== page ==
MORGANTOWN, W.Va. — By the time this autumn rolls around, football season will be a must for a sports-starved public.
But even they won’t need it as much as the academic institutions who have invested in college football.
“It’s a whole new ballgame if we find ourselves not playing football because it affects everything we do,” Big 12 commissioner Bob Bowlsby said last week. “It affects the largest portion of our TV contract, and it affects the largest source of campus revenue, which is live gate.
“So anything that I say regarding finances, it has to make the assumption that we’re going to be back to playing football in the fall. If that doesn’t happen, then the underpinning of what we’ve known as normal goes away and we’ll have major changes to make.”
Take West Virginia, which had overall athletic revenues of $102.6 million in 2018 compared to $91.8 million in expenses. If football was removed from that equation in 2020 on top of the money already lost from the cancellation of the NCAA tournament, there would be dire consequences for WVU’s budget.
“It would be catastrophic,” Mountaineers athletic director Shane Lyons said in a Wednesday night appearance on MetroNews Sportsline. “You’re talking about $38 million that is TV revenue you get from the networks to air games. The conference gets anywhere from $350-400 million to distribute to the 10 schools in the Big 12.
“If the games are not played, and therefore you don’t have the TV revenue, then you’re looking at approximately $30 million. Then from a season ticket standpoint, about $16 million. So you’re looking at over a $50 million hit from a financial standpoint if football isn’t played.”
And that’s just the known money. Logic would dictate that some program donors would also have less money to donate with more important financial matters to tend to, such as ravaged retirement accounts.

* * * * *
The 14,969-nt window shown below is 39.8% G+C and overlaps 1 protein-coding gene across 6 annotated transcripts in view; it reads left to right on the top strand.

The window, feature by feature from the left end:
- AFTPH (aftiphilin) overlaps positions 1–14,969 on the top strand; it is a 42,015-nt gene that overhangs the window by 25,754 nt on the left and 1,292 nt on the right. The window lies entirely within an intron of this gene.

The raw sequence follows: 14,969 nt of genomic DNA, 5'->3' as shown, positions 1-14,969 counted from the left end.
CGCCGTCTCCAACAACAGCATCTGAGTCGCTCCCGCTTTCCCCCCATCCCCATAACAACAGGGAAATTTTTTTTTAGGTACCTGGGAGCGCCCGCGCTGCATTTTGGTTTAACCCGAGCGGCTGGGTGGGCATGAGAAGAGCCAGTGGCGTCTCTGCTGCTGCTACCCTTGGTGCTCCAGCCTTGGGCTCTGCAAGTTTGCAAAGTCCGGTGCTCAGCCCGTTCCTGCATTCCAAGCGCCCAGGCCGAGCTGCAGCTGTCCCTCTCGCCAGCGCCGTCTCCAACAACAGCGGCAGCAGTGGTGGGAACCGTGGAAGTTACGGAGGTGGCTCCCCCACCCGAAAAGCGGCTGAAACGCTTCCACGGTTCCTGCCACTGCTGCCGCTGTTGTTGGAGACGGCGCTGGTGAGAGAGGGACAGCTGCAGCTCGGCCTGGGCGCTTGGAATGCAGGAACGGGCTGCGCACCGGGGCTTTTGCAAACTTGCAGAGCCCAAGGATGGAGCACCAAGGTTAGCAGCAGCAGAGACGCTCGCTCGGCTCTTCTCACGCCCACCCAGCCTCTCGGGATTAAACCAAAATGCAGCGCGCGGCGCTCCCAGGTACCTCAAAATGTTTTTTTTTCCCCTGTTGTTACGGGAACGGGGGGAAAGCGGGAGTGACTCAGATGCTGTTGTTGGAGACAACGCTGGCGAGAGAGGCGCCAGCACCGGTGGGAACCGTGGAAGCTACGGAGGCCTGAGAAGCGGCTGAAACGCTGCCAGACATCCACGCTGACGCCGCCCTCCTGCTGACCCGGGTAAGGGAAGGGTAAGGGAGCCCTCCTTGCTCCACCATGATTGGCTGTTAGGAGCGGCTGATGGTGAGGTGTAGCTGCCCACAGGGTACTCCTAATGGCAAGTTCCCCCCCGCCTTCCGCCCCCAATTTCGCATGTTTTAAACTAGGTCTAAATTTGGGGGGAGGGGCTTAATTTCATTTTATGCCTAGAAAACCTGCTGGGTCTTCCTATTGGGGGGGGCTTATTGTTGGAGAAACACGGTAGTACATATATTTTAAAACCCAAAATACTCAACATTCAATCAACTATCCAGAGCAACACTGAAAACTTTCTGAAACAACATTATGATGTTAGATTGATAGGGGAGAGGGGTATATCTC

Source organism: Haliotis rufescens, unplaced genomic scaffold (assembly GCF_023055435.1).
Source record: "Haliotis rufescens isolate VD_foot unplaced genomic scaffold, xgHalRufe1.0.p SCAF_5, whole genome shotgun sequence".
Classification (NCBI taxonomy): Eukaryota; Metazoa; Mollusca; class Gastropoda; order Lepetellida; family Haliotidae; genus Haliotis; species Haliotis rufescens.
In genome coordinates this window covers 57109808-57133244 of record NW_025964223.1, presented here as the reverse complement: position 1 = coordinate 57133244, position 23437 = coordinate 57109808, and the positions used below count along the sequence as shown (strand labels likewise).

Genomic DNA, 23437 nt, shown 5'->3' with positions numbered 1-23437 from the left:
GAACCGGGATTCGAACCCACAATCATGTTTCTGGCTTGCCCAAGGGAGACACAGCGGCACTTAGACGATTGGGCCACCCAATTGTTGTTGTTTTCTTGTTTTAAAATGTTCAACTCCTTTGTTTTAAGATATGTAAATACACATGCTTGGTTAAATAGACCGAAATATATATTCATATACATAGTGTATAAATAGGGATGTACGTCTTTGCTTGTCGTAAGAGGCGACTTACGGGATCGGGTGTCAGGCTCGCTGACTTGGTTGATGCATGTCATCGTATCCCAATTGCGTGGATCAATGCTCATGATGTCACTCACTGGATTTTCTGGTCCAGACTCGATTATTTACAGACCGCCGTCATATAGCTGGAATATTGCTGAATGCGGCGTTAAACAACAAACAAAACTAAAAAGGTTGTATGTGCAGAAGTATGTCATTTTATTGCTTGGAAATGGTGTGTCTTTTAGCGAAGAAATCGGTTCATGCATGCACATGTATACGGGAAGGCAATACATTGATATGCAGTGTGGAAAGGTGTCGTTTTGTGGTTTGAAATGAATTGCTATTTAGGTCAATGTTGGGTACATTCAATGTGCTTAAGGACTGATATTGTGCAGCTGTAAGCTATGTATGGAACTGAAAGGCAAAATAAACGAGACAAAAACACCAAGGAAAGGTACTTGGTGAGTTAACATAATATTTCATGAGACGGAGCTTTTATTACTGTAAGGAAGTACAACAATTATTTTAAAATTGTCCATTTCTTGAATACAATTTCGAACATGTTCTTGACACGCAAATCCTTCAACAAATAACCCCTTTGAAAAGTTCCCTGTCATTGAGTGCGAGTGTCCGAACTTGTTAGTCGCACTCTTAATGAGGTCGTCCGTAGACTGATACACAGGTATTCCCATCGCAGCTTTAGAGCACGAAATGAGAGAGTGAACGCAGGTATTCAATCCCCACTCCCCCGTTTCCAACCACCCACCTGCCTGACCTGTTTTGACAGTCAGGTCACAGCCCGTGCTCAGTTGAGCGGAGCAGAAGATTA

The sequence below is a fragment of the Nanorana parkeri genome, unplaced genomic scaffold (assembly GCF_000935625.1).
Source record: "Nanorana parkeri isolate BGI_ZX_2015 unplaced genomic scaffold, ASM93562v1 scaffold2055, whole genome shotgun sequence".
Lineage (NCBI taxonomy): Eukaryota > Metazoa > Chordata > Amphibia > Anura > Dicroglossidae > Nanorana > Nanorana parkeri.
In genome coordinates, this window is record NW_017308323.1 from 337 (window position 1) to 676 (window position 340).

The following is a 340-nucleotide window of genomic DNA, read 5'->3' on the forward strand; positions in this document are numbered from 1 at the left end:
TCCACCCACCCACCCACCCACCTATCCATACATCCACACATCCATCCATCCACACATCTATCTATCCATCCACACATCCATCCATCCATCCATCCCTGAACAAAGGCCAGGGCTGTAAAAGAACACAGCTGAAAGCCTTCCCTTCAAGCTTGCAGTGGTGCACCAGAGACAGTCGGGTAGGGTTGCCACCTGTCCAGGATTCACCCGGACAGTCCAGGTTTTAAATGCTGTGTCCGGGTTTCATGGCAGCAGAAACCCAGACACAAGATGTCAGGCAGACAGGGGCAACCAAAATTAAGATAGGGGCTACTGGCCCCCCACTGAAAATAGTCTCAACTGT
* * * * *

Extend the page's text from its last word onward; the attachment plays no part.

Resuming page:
Perhaps that explains why Lyons is so inclined to maintain a positive attitude that the COVID-19 epidemic will dissipate by the end of the summer. The decisions he would be forced to make if his budget was sliced in half would be uncomfortable, to say the least.
“I’m optimistic we will play football come September and preseason will start on time in August,” Lyons said on a Wednesday media teleconference. “Our projections, based upon the medical experts, they feel once we get to late summer, the August area, normal life will hopefully be back all across the US. That’s kind of our hope.”
That doesn’t mean there won’t be a potential downturn in revenue. The possibility of playing in front of limited or entirely eliminated crowds is still on the table. So is a potential shortened season.
But even that would be a more manageable situation than the doomsday scenario that does not include football.
“What it looks like for the public and ticket sales, that’s still early on to project that,” Lyons said. “Right now there’s a lot of people out of jobs, that’s unfortunate. The pandemic won’t go away over night. There’s a number of factors we’ll have to look at that we don’t have at this point.”